1. OnesieWrites

    OnesieWrites Member

    Joined:
    May 20, 2017
    Messages:
    47
    Likes Received:
    14

    Audience for strange and off trend stories?

    Discussion in 'By the Genre' started by OnesieWrites, Aug 31, 2017.

    So a lot of popular novels I've seen seem to fall within the young adult fiction/romance genre and for an aspiring author who prefers the weird, strange and odd tales of fiction, often loving the works of H.P Lovecraft and Junji Ito, i was wondering if there is a viable audience for strange stories with strange characters.

    I often times write what i would want to read myself and for fun, but various authors and blogs talk about looking at market demographics to write a successful novel and i was wondering whether or not i should modernise my novel (love triangle, appeal to the younger audience) or just write what i want and hope for a small cult following.

    My book does have a death match theme to it as i loved the original Battle Royal, Lord of the Flies, Hurricane Gold and it allows plenty of character development to explore nature and various themes, but i honestly dislike cheesy romance and plot armour.

    Thoughts on this? Thanks!
     
  2. Homer Potvin

    Homer Potvin Get off my Balzac... Contributor

    Joined:
    Jan 8, 2017
    Messages:
    6,558
    Likes Received:
    12,911
    Location:
    Rhode Island
    Short answer: If you want to publish traditionally your book has to fall into a genre somewhere and meet that genre's expectations within reason. It's a buyer's market to the millionth degree. The agents and publishers don't need to take chances. They want what sells (rightfully so) and that's it. You sound like you're inclined toward horror or new weird fantasy (if that's even still a thing), so I would start there. No publisher will buy it if they don't think they're going to make money, so you have to follow the pack to a certain extent. You can't actively shoot for a cult following... that kind of just happens, and even cult novels have to sell quite a few books to attain that sort of standing. I wouldn't write romance or YA just for the hell of it, and while I'm not exactly sure what you mean by "modernizing" your novel, if it's a point where nobody is interested in reading it because it's archaic (??), then, yeah, you're dead on arrival already.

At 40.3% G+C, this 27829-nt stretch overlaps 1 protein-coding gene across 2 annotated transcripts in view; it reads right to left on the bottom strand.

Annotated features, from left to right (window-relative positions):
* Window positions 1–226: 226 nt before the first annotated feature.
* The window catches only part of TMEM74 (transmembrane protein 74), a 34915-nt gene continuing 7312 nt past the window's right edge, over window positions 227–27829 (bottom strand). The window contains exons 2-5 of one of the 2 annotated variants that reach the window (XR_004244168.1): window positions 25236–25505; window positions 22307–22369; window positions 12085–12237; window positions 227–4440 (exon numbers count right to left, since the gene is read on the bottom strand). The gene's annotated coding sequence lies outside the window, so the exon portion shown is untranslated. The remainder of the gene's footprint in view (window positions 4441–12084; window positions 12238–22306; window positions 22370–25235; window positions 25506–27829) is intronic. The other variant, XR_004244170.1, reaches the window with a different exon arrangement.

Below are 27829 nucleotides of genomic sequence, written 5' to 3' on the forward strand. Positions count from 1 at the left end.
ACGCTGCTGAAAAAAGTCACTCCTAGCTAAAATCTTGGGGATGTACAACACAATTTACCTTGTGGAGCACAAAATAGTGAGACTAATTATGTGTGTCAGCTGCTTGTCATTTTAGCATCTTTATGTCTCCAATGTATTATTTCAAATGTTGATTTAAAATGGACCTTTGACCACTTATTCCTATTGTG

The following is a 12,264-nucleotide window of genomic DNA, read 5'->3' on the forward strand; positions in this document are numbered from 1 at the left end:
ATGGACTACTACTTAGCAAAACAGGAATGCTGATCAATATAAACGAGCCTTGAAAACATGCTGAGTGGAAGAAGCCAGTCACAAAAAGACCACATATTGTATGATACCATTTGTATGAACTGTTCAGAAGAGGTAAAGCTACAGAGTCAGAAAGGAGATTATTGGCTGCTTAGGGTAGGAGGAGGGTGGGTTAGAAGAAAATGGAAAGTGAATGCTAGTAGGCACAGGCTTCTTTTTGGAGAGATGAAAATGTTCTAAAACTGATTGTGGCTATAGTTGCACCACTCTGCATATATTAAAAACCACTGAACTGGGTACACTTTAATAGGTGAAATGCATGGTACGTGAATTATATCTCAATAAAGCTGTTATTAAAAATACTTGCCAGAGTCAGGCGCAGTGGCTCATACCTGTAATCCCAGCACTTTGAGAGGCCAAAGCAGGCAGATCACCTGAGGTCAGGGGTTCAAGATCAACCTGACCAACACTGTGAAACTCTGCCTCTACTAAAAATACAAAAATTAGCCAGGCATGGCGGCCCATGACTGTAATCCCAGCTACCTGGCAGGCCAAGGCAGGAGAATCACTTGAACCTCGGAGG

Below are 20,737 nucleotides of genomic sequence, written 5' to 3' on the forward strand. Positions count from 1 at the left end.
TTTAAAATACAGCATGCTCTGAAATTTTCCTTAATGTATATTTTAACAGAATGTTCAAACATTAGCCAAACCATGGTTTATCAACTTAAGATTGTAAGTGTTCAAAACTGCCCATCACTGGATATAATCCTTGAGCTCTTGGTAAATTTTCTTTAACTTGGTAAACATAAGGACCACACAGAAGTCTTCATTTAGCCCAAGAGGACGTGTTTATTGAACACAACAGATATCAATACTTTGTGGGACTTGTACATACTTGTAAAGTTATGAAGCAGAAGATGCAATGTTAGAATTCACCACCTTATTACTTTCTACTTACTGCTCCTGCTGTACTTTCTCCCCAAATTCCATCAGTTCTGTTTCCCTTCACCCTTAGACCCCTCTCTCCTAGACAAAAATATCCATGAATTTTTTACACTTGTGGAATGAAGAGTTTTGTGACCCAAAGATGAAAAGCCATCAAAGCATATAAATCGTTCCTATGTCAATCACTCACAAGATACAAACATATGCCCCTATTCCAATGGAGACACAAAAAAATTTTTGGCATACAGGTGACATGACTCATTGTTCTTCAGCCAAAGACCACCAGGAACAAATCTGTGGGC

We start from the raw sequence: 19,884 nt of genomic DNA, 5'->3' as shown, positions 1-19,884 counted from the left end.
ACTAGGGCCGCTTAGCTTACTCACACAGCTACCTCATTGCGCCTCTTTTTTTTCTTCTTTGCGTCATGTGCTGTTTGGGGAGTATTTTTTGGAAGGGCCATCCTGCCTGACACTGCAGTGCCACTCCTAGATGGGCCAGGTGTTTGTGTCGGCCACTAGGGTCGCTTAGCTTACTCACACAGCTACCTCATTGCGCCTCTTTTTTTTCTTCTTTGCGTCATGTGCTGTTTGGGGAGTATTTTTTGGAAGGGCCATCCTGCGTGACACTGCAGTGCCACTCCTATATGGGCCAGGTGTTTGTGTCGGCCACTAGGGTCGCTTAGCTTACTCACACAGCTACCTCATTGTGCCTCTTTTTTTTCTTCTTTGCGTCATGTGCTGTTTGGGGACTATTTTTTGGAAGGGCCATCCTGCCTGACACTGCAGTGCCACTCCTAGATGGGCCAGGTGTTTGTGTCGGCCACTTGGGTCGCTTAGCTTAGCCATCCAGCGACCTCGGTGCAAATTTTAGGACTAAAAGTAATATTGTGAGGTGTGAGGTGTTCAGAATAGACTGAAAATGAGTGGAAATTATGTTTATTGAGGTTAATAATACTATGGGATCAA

123456789 and Fernando.C like this.
  3. Mouthwash

    Mouthwash Senior Member

    Joined:
    Dec 19, 2012
    Messages:
    476
    Likes Received:
    192
    If I can mentally autofill in the plotlines and character arcs of a book, it's not worth reading.

    To the OP: my strategy is to just build up a solid community of people who read and appreciate my work. If I ever make money off of it, it'll be because of organic merit, not because it made $50 more in a month than another book and got a deal with Books-a-Million.
     
    Last edited: Sep 1, 2017
    jannert and Fernando.C like this.
  4. Homer Potvin

    Homer Potvin Get off my Balzac... Contributor

    Joined:
    Jan 8, 2017
    Messages:
    6,558
    Likes Received:
    12,911
    Location:
    Rhode Island
    They don't care.
     
    Cave Troll and Trish like this.
  5. Mouthwash

    Mouthwash Senior Member

    Joined:
    Dec 19, 2012
    Messages:
    476
    Likes Received:
    192
    They're idiots. In a business where any single product can make millions of dollars (or nothing at all), playing it safe is the definition of Black Swan blindness. I recall that Harry Potter only got accepted after the publisher had his own child read it and asked what she thought (apparently a novel idea to children's book publishers).
     
    jannert and Fernando.C like this.
  6. OnesieWrites

    OnesieWrites Member

    Joined:
    May 20, 2017
    Messages:
    47
    Likes Received:
    14
    Thanks!
     
  7. Laurin Kelly

    Laurin Kelly Contributor Contributor

    Joined:
    Jun 5, 2016
    Messages:
    2,371
    Likes Received:
    3,788
    Honestly, the chances of a book becoming largely successful is so slight that IMO you should just write what you like, because at least you get to enjoy writing some parts of it at least. Writing a book is such hard work, I can't imagine slogging through trying to write something I wasn't genuinely enthusiastic about.
     
  8. OnesieWrites

    OnesieWrites Member

    Joined:
    May 20, 2017
    Messages:
    47
    Likes Received:
    14
    Good point, thanks!
     
  9. Iain Aschendale

    Iain Aschendale Benevolent Ochlocrat Staff Supporter Contributor

    Joined:
    Feb 12, 2015
    Messages:
    15,925
    Likes Received:
    30,878
    Location:
    Seat 29e, Air Gradia 452
    Yup. I'm going to write what I want to write and hope that other people like it. If they do, I'll make lots o' money, but if they don't, I'll still have my hobby and my little blog. Also, quite honestly, I'm not skilled enough as a writer to write something I don't like, if that makes any sense. I tried to write something sweet and romantic once, and all my female readers said that they could see I was a horror author first and foremost. I don't know how to write not-horror, so the concept of trying to shoehorn myself into a completely different genre or voice is just foolish. Of course, other people may be (probably are) a lot more mentally flexible than I am, so...
     
    Rosacrvx and Cave Troll like this.
  10. jannert

    jannert Retired Mod Supporter Contributor